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America's urbanites have engaged in many tumultuous struggles for civil and worker rights since the Second World War. Heather Ann Thompson focuses in detail on the struggles of Motor City residents during the 1960s and early 1970s and finds that conflict continued to plague the inner city and its workplaces even after Great Society liberals committed themselves to improving conditions.
Using the contested urban center of Detroit as a model, Thompson assesses the role of such upheaval in shaping the future of America's cities. She argues that the glaring persistence of injustice and inequality led directly to explosions of unrest in this period. Thompson finds that unrest as dramatic as that witnessed during Detroit's infamous riot of 1967 by no means doomed the inner city, nor in any way sealed its fate. The politics of liberalism continued to serve as a catalyst for both polarization and radical new possibilities and Detroit remained a contested, and thus politically vibrant, urban center.
Thompson's account of the post-World War II fate of Detroit casts new light on contemporary urban issues, including white flight, police brutality, civic and shop floor rebellion, labor decline, and the dramatic reshaping of the American political order. Throughout, the author tells the stories of real events and individuals, including James Johnson, Jr., who, after years of suffering racial discrimination in Detroit's auto industry, went on trial in 1971 for the shooting deaths of two foremen and another worker at a Chrysler plant.
Whose Detroit? brings the labor movement into the context of the literature of Sixties radicalism and integrates the history of the 1960s into the broader political history of the postwar period. Urban, labor, political, and African-American history are blended into Thompson's comprehensive portrayal of Detroit's reaction to pressures felt throughout the nation. With deft attention to the historical background and preoccupations of Detroit's residents, Thompson has written a biography of an entire city at a time of crisis.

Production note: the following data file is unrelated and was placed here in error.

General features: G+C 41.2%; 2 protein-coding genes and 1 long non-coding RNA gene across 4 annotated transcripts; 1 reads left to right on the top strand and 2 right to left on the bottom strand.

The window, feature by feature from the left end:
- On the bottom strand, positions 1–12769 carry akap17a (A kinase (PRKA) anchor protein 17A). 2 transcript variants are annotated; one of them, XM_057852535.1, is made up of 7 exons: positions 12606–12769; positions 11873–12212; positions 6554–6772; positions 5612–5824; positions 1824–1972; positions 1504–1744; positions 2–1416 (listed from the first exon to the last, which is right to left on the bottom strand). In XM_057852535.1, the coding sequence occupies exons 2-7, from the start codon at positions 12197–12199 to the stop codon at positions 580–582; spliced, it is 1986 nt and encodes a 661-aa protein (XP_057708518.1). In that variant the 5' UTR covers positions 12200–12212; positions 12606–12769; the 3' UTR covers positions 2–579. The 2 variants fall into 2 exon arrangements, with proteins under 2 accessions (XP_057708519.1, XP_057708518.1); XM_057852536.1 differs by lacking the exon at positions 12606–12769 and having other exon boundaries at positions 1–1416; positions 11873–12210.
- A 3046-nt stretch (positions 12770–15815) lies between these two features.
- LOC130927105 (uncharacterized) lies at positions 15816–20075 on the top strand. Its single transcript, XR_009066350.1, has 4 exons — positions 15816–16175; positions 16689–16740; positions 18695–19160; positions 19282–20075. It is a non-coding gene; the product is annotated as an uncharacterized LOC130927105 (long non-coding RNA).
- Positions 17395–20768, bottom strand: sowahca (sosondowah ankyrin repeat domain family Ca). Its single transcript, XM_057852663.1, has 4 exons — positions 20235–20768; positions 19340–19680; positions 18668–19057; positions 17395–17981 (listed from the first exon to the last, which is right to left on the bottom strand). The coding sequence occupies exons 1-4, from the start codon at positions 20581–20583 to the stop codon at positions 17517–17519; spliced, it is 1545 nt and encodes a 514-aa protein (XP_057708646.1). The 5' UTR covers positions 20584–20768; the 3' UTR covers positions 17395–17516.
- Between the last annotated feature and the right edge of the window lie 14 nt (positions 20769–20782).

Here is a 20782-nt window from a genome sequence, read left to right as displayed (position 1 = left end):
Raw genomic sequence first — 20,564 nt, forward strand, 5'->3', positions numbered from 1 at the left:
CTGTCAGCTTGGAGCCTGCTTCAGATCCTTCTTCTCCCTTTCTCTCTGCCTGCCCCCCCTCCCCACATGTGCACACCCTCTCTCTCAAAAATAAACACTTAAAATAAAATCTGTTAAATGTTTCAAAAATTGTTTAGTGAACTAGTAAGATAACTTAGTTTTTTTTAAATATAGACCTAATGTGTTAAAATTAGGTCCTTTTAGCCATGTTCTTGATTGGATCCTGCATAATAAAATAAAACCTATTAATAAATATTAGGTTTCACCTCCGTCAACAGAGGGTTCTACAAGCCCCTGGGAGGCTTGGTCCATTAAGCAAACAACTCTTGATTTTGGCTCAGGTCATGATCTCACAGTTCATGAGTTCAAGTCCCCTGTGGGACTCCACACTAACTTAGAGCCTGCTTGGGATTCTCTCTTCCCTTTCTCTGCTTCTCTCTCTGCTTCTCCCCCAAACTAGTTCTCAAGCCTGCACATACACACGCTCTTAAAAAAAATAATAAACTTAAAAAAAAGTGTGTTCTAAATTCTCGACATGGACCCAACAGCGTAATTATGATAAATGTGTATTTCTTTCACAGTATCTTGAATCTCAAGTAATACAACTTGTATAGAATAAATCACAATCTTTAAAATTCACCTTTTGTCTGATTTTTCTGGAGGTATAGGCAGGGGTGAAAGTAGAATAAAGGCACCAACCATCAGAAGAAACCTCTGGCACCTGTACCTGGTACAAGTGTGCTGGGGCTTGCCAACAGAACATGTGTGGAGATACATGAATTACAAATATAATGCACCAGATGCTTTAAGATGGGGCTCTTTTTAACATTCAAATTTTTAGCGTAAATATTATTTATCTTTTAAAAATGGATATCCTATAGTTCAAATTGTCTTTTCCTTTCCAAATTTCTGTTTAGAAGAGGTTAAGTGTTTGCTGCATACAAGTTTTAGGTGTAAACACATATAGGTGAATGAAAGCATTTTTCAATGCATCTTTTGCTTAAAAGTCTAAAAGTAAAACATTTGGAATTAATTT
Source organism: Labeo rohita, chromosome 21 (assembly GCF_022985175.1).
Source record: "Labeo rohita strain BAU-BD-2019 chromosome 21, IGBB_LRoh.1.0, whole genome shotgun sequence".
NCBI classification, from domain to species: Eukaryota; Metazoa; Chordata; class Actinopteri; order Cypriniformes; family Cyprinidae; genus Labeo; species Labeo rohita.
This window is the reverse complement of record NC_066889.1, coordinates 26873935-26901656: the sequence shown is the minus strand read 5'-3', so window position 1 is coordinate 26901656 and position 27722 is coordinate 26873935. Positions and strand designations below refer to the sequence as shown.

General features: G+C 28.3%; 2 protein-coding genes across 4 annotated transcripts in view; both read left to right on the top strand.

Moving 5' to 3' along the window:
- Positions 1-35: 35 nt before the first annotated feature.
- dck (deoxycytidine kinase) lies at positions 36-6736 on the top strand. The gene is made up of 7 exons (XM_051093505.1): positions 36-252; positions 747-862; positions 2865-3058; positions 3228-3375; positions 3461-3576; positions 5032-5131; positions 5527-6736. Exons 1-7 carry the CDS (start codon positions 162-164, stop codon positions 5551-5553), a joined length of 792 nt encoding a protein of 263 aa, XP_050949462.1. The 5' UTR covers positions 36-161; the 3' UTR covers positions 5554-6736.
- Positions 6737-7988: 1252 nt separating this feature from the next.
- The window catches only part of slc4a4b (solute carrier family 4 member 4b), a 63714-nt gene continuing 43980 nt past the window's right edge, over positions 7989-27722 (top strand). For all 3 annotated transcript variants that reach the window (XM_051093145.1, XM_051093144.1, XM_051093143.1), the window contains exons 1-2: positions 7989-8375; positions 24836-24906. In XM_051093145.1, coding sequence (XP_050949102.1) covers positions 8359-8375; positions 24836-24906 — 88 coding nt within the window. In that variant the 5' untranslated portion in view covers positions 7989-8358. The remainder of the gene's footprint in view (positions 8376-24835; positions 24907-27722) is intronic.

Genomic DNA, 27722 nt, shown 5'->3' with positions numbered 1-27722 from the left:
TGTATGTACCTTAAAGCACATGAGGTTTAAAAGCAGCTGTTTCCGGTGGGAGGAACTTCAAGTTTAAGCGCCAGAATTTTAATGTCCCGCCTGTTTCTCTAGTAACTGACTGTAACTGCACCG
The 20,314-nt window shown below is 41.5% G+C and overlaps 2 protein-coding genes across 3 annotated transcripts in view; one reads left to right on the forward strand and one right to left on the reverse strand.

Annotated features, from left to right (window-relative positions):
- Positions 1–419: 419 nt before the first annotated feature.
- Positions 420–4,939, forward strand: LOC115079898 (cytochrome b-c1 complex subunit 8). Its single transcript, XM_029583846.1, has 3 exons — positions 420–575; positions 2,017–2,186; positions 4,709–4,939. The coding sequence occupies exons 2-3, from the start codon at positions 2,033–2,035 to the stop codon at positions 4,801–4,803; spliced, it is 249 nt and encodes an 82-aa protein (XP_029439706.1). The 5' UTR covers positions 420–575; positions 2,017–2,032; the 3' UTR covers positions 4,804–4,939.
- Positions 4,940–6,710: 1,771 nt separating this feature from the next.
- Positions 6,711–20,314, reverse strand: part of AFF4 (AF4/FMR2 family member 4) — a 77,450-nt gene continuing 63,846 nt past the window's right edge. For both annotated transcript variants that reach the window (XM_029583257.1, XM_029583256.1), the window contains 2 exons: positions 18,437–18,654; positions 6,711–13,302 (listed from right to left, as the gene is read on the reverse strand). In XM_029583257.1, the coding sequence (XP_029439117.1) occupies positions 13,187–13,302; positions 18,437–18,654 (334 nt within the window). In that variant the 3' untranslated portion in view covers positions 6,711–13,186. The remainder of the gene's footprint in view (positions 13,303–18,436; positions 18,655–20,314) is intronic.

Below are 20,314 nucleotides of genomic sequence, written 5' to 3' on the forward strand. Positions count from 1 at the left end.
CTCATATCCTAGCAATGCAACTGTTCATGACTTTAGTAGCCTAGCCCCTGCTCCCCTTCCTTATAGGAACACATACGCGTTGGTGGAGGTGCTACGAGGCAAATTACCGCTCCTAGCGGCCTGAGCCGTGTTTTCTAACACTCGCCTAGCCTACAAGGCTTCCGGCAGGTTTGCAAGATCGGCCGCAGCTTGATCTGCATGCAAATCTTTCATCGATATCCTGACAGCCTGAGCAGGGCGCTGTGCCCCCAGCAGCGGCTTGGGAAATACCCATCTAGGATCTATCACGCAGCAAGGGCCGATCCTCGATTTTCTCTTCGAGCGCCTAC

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"A valuable addition to literature on race, labor, and urban life in postwar America. Whose Detroit ? identifies the crucial link between shop floor and labor union issues, on the one hand, and broader urban political developments on the other."--Robert H. Zieger, University of Florida
"Heather Thompson uncovers as few others have the rich variety of black community and workplace organizations in Detroit in the 1960s and 1970s. Her effort to show the different responses of city leaders and union leaders to racial issues challenges the tendency either to merge these two groups or to overlook the distinctions between them."--Nancy Gabin, Purdue University
"Heather Thompson powerfully rewrites the narrative of the collapse of late-sixties liberalism and of the liberal/labor alliance. The 1967 riots were a turning point in the history of the Detroit Left, perhaps the most important radical community in the country during this period. Rather than accept the riots as a product of rising black militancy, impatience, and scapegoating of 'whitey,' Thompson argues that they played a key role in the ascendance of the Black Power movement."--Robin D. G. Kelley, New York UniversityAbout the Author:
Heather Ann Thompson is Professor of History at the University of Michigan. She is the Pulitzer- and Bancroft-winning author of Blood in the Water: The Attica Uprising of 1971 and Its Legacy. Her writing has appeared in The New York Times, Time, The Atlantic, Salon, Dissent, New Labor Forum, and The Huffington Post.
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Book Description Cornell University Press, 2004. Paperback. Condition: New. Seller Inventory # DADAX0801488842
Book Description Cornell University Press, 2004. Condition: New. book. Seller Inventory # M0801488842
Book Description Condition: New. New. Seller Inventory # S-0801488842